In this TED Talk delivered in Edinburgh, Scotland in June, writer Pico Iyer reflects on the meaning of “home” for people who are from diasporic communities:
220 million people live in a country that is not their own. Younger generations often find themselves influenced by overlapping waves of cultures — they have connections to the cultures of their parents (which are often different) and the cultures of their spouse. At the same time, they have their own connections to where they’ve lived and they’re also influenced by the places that they’ve loved in their travels — the locales that have shaken them out of their assumptions of how things are done and shown them the “secrets patterns of the world.”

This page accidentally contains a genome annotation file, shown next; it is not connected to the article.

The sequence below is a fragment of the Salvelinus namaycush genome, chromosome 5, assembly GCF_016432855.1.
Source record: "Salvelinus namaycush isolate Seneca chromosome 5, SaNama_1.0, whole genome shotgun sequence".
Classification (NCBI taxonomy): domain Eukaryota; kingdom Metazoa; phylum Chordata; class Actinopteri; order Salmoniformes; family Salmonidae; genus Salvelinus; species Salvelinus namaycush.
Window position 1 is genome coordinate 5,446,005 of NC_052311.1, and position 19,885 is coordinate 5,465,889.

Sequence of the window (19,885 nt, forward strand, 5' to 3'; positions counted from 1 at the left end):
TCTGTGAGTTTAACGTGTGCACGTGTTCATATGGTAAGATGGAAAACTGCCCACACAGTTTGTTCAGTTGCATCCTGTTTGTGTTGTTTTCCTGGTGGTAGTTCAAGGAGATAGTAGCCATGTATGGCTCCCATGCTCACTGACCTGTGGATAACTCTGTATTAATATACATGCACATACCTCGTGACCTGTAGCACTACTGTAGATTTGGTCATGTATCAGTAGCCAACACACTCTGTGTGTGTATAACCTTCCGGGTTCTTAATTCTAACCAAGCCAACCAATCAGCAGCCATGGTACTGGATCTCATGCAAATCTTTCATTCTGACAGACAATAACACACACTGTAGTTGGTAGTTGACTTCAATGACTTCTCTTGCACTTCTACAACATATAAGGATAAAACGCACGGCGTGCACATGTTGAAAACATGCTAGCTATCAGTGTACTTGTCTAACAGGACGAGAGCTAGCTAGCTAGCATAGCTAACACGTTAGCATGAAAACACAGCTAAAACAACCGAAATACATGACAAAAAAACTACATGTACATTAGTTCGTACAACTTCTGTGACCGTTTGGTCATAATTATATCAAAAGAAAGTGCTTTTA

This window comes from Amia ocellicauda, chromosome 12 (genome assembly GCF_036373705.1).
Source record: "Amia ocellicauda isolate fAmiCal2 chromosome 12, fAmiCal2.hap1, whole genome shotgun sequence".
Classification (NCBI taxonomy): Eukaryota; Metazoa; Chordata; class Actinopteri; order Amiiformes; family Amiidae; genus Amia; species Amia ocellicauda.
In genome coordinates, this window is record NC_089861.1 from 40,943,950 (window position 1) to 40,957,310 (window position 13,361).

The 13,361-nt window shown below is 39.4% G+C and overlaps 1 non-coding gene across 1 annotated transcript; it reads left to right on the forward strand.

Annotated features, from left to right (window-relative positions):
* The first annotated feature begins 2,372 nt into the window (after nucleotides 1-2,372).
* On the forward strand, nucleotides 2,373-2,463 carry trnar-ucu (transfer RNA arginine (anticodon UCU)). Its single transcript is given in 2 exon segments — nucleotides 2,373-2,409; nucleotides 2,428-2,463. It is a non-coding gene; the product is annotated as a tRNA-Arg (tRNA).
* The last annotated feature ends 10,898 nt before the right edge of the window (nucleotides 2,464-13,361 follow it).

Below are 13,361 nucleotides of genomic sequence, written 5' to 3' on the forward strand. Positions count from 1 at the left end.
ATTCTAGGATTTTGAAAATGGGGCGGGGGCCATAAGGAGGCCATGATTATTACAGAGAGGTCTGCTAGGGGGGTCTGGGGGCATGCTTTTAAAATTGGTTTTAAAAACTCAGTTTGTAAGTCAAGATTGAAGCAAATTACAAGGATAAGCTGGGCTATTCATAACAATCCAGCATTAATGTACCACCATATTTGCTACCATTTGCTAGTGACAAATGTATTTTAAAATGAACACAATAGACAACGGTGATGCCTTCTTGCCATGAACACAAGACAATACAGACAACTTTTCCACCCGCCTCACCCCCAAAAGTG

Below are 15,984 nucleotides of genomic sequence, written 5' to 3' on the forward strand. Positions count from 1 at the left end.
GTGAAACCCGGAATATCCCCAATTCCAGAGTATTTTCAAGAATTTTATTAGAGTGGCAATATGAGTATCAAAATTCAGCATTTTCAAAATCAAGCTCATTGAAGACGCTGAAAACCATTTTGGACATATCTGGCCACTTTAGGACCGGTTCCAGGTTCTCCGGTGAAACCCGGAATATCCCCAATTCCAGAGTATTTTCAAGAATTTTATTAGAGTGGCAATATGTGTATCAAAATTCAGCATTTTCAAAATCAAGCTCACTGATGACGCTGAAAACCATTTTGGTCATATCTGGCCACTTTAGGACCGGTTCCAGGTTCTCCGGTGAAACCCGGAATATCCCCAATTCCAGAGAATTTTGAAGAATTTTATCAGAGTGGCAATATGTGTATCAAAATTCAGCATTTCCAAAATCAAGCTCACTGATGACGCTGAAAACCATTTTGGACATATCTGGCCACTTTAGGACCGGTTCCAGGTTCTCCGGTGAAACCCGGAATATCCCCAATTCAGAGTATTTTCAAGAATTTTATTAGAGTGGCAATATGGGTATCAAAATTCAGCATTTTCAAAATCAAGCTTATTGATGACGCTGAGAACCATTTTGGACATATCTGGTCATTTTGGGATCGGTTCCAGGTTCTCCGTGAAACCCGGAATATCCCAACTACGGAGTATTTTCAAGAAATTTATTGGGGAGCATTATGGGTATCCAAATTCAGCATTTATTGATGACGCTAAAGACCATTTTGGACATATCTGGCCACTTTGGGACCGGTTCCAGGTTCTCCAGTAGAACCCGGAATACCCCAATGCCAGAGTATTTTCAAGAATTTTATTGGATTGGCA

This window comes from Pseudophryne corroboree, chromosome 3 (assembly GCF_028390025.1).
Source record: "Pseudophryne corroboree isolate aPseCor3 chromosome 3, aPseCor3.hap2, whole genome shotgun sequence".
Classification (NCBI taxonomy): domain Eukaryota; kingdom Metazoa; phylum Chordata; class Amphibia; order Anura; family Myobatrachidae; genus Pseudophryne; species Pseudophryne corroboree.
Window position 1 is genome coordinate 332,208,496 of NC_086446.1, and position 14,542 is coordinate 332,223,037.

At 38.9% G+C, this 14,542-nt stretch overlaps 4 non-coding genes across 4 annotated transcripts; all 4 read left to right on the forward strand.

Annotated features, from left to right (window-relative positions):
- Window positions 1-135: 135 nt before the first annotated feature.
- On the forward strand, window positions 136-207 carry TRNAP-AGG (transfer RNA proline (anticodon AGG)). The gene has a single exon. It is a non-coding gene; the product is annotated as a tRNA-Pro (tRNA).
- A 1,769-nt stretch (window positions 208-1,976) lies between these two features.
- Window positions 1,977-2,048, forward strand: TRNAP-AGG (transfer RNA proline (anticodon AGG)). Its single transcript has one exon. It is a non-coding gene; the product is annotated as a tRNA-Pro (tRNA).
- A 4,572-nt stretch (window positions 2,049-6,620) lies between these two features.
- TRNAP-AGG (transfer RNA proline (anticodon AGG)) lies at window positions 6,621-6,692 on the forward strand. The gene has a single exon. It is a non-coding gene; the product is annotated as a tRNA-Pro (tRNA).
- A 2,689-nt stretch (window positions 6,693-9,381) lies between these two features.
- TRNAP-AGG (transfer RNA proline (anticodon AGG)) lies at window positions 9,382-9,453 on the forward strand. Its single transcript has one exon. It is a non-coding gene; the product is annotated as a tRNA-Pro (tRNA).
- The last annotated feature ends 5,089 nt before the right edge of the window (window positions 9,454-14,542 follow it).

On listening to his lecture, I was reminded of the trailer from the with WINGS and ROOTS project entitled “Where are you from from?” in which several people from immigrant communities spoke about their experiences in defining their own identities:
It is interesting question for those of us who carry multiple heritages. As one study pointed out, those who are second generation immigrants tend to hold tighter their family’s original culture, while embracing their land of residence.